Moving to Nebraska and want to be a nurse, dental hygienist or athletic trainer? You’re in luck! New laws allow you to obtain a one-year temporary license in several health-related professions.
If you’re not relocating to the Cornhusker State, you can still take advantage of military spouse licensing agreements. Many states have streamlined professional licensing for military spouses.
Which states? Which licenses?
According to Military OneSource, 49 states have agreements in place to help military spouses through the licensing process. Puerto Rico, Guam, the U.S. Virgin Islands and American Samoa do not currently have reciprocity agreements specifically for military spouses.
New York is not indicated to have military spouse specific reciprocity on the map. However, as of March 2017, New York does offer simplified licensing options in many professions for military spouses. There is an application process that is New York specific and your license must be in good standing in another state. Applicants also must pay the appropriate fee and submit the application for their desired license.
This process is true for the rest of the United States as well.
Each state requires a different application process to obtain a reciprocal license. Every state requires that applicants verify their military spouse status. To complete the application you will also need to provide evidence of a current license and/or education from another state. This will require providing transcripts, copies of your license(s) and supporting documents.
There may also be additional requirements in many states. These requirements may include:
- proof of employment
- professional exams or equivalent assessments
- fingerprints or background check
- first aid, AED and/or CPR certifications
There are also different professions that are considered eligible in each state. Some states don’t appear to target or exclude specific fields. Other states are limited to education professionals. Still other states exclude lawyers and teachers.
The license you can obtain also varies. Some states offer a temporary license as a hold over until the professional license is approved. In many states, the application process is expedited. Often a longer-term provisional license is granted in lieu of a full certification. This can allow professionals to complete additional requirements for full licensure.
What if my license isn’t covered?
For many professions, there aren’t national certification standards. While there are lots of similarities, especially in medicine and health professions, there are also lots of differences.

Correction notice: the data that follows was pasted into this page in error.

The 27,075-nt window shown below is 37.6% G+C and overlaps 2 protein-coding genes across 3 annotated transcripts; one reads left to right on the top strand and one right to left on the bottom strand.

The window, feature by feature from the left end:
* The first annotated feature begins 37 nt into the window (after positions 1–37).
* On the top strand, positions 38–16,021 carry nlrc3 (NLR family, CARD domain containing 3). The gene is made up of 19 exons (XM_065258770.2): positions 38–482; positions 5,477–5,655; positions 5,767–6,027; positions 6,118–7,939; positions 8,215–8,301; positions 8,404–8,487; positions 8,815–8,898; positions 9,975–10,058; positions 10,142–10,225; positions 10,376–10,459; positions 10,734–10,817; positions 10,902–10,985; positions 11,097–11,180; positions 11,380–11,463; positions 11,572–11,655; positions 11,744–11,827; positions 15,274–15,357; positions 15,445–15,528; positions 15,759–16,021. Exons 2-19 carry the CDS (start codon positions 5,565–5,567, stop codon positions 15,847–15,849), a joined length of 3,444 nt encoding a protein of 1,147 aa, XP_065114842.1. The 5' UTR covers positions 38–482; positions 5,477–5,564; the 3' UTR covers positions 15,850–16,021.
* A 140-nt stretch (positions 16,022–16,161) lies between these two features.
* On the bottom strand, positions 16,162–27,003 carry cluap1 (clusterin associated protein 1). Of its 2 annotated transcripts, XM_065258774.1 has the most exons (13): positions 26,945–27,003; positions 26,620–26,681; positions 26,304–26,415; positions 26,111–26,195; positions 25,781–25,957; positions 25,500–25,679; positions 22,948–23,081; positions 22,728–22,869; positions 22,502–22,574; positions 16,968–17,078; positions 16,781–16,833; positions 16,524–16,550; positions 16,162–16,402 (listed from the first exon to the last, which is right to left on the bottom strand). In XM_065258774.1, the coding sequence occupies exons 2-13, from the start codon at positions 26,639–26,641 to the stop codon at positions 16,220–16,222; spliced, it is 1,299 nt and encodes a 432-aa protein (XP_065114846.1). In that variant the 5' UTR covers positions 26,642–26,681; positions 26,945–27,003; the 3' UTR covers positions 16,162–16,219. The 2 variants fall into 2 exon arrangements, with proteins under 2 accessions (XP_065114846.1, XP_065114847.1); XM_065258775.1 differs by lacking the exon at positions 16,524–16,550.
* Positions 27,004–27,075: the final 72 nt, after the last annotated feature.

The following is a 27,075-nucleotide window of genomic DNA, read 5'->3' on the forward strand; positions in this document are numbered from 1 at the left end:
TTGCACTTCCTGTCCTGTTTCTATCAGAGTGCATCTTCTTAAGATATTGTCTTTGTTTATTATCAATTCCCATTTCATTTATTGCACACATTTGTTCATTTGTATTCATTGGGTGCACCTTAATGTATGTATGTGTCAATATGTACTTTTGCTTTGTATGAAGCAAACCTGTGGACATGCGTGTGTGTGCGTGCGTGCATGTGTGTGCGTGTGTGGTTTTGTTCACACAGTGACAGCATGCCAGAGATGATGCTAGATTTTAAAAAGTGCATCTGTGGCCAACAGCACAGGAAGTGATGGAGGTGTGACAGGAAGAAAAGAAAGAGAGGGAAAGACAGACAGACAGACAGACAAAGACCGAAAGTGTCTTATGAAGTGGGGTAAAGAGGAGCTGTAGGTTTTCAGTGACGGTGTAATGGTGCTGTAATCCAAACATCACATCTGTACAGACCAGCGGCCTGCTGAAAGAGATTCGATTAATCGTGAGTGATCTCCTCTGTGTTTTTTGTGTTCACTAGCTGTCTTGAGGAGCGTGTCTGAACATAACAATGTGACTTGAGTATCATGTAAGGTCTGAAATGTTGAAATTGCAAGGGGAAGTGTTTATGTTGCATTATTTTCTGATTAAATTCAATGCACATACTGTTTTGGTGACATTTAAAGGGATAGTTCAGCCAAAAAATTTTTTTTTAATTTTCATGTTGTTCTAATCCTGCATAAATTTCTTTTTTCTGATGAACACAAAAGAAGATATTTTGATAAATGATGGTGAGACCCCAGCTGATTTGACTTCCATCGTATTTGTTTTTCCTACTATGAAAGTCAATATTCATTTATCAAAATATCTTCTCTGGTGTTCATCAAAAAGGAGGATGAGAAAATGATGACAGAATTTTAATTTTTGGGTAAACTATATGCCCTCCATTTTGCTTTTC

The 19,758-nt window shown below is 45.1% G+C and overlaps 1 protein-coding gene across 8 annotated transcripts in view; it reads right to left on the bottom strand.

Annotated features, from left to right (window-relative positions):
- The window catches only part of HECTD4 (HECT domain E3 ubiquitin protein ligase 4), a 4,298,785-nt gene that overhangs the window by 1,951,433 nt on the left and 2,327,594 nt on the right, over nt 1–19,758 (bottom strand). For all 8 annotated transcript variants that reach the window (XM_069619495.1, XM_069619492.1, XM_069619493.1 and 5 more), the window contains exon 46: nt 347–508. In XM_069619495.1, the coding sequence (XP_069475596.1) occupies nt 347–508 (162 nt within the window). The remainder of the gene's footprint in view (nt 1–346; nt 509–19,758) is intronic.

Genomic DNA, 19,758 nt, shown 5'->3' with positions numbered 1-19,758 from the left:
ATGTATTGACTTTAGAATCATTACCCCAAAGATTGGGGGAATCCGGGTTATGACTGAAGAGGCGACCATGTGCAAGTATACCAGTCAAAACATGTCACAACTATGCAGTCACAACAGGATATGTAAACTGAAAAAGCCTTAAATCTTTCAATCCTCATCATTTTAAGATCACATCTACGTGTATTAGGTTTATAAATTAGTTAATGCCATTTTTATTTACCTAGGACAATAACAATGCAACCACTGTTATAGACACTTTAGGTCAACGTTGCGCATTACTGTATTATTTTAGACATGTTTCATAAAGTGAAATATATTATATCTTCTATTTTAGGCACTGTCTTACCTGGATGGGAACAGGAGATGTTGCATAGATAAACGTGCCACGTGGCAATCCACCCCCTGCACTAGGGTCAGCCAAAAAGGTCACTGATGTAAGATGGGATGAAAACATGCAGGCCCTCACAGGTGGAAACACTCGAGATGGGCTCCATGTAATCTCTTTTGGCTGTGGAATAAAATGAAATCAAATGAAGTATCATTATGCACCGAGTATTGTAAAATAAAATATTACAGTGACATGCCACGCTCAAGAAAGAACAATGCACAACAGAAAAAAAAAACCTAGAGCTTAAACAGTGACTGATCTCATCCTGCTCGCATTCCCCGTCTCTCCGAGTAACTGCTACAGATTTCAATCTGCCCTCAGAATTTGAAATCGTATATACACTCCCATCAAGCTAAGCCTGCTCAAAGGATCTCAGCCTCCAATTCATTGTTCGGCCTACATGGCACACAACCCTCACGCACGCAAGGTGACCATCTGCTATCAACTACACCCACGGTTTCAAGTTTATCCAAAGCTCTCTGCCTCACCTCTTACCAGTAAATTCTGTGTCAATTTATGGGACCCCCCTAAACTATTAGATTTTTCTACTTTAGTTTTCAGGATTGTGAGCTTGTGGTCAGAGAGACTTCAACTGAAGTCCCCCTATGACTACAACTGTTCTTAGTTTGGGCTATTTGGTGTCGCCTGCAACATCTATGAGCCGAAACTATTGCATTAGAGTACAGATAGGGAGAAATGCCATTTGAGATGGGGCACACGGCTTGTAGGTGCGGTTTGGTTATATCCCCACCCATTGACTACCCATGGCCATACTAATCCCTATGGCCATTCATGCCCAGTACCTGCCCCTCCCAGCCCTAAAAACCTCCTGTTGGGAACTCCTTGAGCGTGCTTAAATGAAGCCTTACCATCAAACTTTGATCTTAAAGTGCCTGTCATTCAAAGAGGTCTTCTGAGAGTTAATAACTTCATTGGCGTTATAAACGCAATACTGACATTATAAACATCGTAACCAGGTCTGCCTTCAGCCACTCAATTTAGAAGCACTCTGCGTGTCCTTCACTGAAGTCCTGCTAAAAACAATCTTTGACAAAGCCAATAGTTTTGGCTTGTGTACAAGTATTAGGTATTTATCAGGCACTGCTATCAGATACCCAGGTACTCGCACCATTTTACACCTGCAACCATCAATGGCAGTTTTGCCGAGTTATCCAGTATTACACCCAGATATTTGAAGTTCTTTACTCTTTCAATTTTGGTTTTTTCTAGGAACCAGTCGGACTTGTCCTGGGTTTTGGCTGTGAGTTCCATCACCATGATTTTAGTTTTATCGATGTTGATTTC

States naturally tend to favor candidates who have completed education in their jurisdiction. Especially in education and legal professions, there may be statutes and requirements specific to each state.
However, before you give up hope, check out the state licensing agency for your profession. For educators, that is usually the department of education. For lawyers, it is the state bar association. Other professions, like medicine, health or beauty, all have licensing boards. While there might not be specific language related to military spouses, there are usually avenues for professionals who have been prepared out of state or who are seeking reciprocity with a current license.
If you have questions, contact the office indicated by your professional licensing agency. With a few questions, you might be able to clarify the process or ask about military spouse licensing statutes. A new program might have been put in place and not publicized!
Are there any hidden issues?
Reciprocity, whether you are seeking it through a military spouse certification program or through other avenues, seems to mean that if you bring a current license from State A, then you should get a similar license from State B.
This is not always the case.
In some states, certain professions have employment requirements in order to obtain a reciprocal license. This is often seen with teachers. This clause means that applicants must have completed a certain number of years working professionally in order to qualify for reciprocity.
There are often state-specific professional exams. This is the case for lawyers and teachers, as well as other professions. Unless there are other programs in place, applicants might need to pass these tests in order to be licensed. It can pay to keep your results from previous states’ tests and ask the licensing board to review those before you pay for the new tests.
Bottom line: if your profession requires a license, it is in your best interest to reach out to the licensing agency in your new state.